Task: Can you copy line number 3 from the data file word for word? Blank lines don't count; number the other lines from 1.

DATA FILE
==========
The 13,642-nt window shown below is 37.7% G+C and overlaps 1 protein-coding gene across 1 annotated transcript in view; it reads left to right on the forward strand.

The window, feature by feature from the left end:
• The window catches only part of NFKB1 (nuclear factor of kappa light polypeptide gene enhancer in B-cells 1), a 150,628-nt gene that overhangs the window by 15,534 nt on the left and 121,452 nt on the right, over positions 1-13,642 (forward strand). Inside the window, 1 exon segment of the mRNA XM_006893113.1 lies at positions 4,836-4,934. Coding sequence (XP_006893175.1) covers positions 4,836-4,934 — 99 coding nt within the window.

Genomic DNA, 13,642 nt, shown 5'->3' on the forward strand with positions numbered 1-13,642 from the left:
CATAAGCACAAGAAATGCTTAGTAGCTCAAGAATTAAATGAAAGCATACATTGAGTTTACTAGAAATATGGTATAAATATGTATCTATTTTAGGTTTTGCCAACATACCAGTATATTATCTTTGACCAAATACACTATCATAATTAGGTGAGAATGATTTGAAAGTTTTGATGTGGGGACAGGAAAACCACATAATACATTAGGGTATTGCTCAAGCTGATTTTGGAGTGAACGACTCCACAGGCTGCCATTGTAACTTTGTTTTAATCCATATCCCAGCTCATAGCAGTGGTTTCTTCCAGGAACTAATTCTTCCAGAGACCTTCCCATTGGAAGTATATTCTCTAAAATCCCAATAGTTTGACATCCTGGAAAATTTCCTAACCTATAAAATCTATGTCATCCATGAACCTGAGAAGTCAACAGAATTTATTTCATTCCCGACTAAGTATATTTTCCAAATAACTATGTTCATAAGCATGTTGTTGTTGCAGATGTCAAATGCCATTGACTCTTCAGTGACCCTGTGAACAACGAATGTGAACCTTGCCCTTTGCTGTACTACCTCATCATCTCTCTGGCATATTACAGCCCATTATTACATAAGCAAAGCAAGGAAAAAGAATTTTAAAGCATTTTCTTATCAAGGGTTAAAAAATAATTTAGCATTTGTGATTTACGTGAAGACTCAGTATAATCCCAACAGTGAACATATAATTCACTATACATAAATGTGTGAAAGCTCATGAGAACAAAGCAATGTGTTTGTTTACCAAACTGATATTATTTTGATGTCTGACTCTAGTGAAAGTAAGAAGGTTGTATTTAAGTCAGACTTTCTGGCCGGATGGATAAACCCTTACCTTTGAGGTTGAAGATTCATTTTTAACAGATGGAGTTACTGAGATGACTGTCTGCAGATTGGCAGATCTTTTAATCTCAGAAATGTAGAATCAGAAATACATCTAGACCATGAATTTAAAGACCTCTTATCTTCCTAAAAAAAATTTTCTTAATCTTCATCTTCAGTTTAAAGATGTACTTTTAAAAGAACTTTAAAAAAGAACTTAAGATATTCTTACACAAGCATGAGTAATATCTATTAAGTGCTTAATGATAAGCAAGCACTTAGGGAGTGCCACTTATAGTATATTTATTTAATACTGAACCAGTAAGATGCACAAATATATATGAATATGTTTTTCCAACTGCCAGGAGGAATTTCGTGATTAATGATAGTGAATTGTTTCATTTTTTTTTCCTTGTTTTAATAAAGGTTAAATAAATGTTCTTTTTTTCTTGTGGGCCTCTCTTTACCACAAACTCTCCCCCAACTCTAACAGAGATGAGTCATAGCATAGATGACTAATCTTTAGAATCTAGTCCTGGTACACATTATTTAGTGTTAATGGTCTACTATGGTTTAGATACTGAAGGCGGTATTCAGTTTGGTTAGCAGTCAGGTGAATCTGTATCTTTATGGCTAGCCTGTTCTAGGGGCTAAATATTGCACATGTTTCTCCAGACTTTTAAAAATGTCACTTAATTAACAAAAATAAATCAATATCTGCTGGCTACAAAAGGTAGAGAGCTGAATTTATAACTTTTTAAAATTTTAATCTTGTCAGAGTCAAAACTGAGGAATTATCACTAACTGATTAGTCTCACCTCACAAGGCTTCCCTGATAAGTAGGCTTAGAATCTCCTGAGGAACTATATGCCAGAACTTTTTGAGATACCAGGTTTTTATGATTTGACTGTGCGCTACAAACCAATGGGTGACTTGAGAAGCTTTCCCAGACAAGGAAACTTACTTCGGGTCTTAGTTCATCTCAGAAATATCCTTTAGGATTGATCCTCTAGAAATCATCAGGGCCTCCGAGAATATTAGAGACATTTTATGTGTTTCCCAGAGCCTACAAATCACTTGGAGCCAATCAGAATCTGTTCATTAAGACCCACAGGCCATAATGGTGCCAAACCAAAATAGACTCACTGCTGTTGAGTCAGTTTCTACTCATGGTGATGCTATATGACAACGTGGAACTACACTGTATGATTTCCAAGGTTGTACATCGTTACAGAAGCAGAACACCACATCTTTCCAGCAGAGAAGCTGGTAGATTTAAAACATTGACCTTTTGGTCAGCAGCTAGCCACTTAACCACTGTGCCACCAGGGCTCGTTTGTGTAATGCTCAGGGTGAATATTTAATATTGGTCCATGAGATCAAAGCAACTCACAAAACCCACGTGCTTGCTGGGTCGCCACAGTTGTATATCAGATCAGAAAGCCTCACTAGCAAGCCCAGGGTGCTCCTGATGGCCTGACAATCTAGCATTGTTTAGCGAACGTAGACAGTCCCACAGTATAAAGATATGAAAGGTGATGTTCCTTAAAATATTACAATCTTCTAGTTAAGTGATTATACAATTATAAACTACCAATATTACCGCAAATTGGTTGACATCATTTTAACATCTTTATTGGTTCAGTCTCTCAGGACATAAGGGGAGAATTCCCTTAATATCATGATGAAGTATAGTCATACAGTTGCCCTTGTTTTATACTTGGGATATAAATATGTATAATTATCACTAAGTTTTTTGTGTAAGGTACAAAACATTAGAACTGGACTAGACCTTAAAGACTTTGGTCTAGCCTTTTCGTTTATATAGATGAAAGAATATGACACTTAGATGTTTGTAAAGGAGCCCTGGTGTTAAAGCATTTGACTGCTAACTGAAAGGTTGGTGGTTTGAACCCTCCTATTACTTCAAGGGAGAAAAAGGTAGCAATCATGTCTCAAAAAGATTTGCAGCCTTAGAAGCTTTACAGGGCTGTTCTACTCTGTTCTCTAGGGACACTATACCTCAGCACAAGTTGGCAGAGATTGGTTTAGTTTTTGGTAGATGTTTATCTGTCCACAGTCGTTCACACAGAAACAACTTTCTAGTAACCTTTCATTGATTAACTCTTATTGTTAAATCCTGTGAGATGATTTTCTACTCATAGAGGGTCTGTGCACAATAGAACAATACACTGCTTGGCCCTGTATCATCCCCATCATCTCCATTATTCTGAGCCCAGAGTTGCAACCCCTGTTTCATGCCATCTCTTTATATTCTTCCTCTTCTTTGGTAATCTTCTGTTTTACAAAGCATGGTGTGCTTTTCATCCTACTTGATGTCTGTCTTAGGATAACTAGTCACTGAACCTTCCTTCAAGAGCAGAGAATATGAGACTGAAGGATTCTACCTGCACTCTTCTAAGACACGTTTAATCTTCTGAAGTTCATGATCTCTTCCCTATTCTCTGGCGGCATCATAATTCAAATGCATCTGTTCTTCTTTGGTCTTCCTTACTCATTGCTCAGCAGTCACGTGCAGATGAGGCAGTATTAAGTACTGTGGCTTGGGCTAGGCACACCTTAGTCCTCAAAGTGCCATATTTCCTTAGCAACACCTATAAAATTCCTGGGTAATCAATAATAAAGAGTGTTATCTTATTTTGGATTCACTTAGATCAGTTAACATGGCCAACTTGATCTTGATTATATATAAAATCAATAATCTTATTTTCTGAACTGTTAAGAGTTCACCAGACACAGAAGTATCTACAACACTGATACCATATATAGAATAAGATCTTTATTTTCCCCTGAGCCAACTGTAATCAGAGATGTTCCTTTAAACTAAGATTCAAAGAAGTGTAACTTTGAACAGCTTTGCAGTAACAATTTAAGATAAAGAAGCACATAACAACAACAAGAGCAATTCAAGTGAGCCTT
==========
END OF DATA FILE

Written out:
• The window catches only part of NFKB1 (nuclear factor of kappa light polypeptide gene enhancer in B-cells 1), a 150,628-nt gene that overhangs the window by 15,534 nt on the left and 121,452 nt on the right, over positions 1-13,642 (forward strand). Inside the window, 1 exon segment of the mRNA XM_006893113.1 lies at positions 4,836-4,934. Coding sequence (XP_006893175.1) covers positions 4,836-4,934 — 99 coding nt within the window.